How Healthy Employees Create a More Productive Workplace
BEGINNING OF BLOG CONTENT
By the month of February, 15% of people already dropped their goal to become healthier this year. In 2017, the number one new year’s resolution was to lose weight and eat healthier. On average, people trying to maintain their resolution from week one to the six-month mark drop 30%. Living an unhealthy lifestyle not only leaves you at risk for high-blood pressure, diabetes, and so on- but it can impact your performance at work for the worse.
According to the CDC, employers lose about $225.8 billion a year due to absenteeism- causing productivity loss. With stress being the leading health issue in today’s US workforce, many employees are discovering the long-term effects- anxiety, depression, heart disease, etc.- take a heavy toll on their work performance and overall personal health. From discounts at local gyms to yoga at lunch time, more companies are initiating wellness programs for their employees to increase the overall health and productivity in the office. A study performed by two professors at the University of California took a small sample of the workers throughout the Midwest, at commercial laundry plants, who were implementing health programs. The professors found productivity overall increased 4% during the remaining year and employees, who were initially sick, drastically increased their productivity with a 10.8% change in output.
Not only does creating a healthy office increase productivity, but employees who are self-motivated to stay fit outside of the office outperform those who do not. Another study by Health Enhancement Research Organization (HERO) found that employees were 25% more likely to have a higher performance when they ate healthy all day long; and 20% increase when they ate five or more servings of fruits and vegetables a week. Employees who exercised at least 3 times a week also had a 15% higher performance than employees who lived a more stagnate lifestyle. Many employees who have a history of athletics have the upper hand when it comes to staying motivated with their diet, work productivity, and gym performance.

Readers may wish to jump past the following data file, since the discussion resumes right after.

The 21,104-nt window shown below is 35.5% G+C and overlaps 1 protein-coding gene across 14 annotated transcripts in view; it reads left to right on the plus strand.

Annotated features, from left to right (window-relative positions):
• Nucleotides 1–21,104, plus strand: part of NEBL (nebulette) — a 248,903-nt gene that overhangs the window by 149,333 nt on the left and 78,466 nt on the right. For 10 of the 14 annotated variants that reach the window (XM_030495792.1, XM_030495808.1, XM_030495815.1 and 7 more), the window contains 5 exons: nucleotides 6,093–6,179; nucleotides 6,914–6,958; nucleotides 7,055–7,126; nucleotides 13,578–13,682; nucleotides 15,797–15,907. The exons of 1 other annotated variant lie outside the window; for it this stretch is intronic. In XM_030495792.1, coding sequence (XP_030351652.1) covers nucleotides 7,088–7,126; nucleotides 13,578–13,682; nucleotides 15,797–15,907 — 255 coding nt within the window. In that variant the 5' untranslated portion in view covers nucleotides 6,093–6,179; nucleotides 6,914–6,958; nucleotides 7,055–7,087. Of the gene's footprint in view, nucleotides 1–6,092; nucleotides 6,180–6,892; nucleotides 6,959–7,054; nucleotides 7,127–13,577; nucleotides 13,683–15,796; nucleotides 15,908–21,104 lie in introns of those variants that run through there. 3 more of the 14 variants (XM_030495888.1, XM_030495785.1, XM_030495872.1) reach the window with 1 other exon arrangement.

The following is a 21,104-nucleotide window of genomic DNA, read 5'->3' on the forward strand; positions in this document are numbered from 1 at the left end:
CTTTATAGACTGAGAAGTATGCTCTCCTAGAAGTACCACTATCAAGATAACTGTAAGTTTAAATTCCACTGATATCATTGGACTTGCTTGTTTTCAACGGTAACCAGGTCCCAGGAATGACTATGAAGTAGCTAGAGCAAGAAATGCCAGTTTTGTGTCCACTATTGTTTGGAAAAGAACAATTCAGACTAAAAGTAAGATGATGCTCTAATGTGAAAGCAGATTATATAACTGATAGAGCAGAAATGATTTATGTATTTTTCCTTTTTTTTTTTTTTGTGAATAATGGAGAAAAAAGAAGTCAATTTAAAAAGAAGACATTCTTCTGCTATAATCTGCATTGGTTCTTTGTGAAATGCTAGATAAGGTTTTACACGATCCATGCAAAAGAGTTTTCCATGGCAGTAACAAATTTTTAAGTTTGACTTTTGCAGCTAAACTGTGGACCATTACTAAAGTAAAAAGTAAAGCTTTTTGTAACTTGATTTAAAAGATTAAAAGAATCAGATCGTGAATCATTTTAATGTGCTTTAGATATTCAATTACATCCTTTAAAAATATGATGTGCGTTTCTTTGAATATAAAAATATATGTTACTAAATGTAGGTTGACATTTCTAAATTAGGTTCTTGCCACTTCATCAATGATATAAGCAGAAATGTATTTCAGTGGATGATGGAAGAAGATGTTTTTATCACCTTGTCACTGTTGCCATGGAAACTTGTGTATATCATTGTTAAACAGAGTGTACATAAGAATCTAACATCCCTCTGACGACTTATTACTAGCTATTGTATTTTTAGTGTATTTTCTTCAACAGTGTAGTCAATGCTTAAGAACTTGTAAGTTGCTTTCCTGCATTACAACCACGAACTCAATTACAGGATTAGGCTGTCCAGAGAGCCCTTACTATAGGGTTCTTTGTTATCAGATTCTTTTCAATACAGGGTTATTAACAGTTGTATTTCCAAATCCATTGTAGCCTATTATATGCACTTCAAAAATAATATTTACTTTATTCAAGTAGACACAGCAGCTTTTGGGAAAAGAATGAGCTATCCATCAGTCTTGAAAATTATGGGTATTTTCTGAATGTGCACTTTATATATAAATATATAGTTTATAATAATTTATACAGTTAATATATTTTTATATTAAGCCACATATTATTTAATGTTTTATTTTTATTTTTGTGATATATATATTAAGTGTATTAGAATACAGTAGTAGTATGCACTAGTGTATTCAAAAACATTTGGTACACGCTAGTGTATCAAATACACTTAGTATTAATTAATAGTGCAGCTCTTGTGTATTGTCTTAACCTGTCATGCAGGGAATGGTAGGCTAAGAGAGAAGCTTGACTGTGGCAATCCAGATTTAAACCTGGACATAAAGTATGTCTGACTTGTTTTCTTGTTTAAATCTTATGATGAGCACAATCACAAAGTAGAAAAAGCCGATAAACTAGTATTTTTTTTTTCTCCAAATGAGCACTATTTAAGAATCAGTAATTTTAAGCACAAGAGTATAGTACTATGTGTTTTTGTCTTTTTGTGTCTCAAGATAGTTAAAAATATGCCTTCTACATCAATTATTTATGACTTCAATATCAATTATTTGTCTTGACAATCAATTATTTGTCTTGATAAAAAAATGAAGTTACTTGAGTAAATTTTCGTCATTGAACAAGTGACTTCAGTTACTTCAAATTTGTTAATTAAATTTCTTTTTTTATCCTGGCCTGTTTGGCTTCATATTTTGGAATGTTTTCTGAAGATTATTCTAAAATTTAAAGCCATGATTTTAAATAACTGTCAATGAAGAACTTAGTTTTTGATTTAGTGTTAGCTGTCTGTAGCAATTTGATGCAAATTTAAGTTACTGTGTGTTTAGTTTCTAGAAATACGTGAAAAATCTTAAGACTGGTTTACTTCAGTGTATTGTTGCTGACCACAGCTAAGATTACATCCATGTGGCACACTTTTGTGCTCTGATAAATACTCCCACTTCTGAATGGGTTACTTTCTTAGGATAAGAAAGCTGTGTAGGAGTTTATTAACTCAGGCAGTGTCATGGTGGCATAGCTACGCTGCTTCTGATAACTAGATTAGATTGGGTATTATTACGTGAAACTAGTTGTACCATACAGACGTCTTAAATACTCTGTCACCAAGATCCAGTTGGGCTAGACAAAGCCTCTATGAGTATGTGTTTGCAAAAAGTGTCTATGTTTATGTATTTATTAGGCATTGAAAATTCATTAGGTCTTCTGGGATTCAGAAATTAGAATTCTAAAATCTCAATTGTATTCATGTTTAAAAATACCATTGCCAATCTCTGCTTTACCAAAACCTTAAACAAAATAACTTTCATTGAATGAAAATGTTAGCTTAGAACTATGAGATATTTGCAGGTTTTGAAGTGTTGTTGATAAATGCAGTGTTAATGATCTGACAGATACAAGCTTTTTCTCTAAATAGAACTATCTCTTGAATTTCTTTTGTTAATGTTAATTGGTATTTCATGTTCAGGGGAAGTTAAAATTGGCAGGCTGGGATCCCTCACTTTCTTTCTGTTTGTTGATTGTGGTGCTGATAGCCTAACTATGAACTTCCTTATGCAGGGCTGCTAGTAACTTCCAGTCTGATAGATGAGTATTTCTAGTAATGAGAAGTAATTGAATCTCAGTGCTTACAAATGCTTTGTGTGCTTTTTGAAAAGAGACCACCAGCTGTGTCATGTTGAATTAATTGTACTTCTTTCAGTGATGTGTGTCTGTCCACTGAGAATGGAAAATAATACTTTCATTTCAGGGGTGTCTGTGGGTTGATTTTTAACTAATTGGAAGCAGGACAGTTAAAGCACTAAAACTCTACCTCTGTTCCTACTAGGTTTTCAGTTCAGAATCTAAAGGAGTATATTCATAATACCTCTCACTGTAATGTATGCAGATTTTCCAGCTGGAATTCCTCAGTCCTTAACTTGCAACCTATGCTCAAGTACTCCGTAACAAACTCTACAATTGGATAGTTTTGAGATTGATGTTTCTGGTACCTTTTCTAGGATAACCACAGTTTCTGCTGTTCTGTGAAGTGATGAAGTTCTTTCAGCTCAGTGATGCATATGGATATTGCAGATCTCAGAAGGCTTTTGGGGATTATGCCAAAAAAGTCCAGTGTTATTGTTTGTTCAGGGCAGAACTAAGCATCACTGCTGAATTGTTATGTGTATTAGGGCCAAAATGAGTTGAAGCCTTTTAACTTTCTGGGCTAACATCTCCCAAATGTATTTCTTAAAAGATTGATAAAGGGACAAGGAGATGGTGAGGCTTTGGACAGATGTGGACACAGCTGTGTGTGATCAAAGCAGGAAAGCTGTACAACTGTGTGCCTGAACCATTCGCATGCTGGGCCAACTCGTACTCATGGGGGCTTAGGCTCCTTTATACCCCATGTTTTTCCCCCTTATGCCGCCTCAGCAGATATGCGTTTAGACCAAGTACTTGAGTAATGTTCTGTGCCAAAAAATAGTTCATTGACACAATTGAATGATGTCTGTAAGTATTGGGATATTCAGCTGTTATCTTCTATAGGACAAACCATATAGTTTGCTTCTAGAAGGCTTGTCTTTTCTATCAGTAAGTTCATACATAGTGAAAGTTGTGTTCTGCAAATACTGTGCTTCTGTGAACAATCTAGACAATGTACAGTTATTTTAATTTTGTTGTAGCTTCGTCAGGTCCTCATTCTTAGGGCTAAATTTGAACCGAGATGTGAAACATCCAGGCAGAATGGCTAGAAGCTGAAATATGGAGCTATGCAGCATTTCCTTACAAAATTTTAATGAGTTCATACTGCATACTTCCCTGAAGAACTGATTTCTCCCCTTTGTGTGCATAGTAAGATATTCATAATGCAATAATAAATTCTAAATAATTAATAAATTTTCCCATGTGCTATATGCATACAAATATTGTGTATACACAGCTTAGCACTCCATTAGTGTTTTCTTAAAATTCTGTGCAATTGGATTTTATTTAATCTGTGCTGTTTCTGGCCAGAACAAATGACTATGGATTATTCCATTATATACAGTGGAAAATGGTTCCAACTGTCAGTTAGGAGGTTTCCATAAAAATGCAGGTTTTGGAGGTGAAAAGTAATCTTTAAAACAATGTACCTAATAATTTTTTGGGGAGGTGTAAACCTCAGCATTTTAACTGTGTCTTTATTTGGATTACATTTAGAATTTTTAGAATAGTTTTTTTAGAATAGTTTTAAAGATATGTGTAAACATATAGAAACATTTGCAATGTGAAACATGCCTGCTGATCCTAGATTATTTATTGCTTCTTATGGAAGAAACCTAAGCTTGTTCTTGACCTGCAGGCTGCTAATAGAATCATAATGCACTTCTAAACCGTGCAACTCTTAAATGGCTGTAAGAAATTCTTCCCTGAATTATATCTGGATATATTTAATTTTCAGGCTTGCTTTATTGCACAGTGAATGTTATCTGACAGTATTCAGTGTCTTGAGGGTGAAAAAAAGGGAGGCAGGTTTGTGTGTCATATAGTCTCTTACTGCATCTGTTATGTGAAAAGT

Ernst & Young performed a survey on high-level female executives in the workplace and found 96% of the women currently holding a C-suite position played sports during their education. You may have heard throughout your lifetime that athletics builds character; children should be playing sports to learn teamwork and dedication. As much as that may be true, not everyone fits the mold of a perfect athlete or has the drive to compete. People who are already competitive in nature and have the potential to be a strong leader are automatically drawn to sports as a kid. Employees having athletic backgrounds gain skills beyond teamwork and dedication. They learned how to transform competition into motivation and they grew thicker skin from their losses. These employees have the eagerness to take on more responsibility and drive the company forward.
Leadership can take the opportunity to motivate their team and encourage a healthier lifestyle by setting an example of themselves. Leo Linder, CEO of Emerge, and Jim Gabalski, VP of Growth and Development, continue to maintain a healthy lifestyle outside of work and drive business forward with their motivation to give the best service to their clients.
Outside of the office, Leo Linder stays active by cycling, running, and training for Iron Man Competitions. Placing a high importance on wellness in the workplace, Leo finds the most fulfilling meetings are ones spent on morning walks or afternoon jogs with team members from around the world. In his most recent travels to Japan, he made it a mission to get out of the office with the team and explore the city and the Tsukiji Market. Leo credits his past athletics for providing him the drive to work hard and to be prepared for all circumstances in the business.
After his college roommate pushed him to compete in a triathlon, Jim Gabalski traded his dormant lifestyle to a more active one and has continued to compete over the past 30 years. Whether it’s waking up at the crack of dawn to cycle or spending his lunch time running through nearby neighborhoods, Jim continues to stay focused on competing this summer in the Tupper Lake Iron Man. Finding his passion through fitness has translated over into finding his passion in the healthcare market. Providing managed service support to hospitals has created a larger impact on patient recovery and facility sanitation.
How will you promote wellness in the workplace this season?
END OF BLOG CONTENT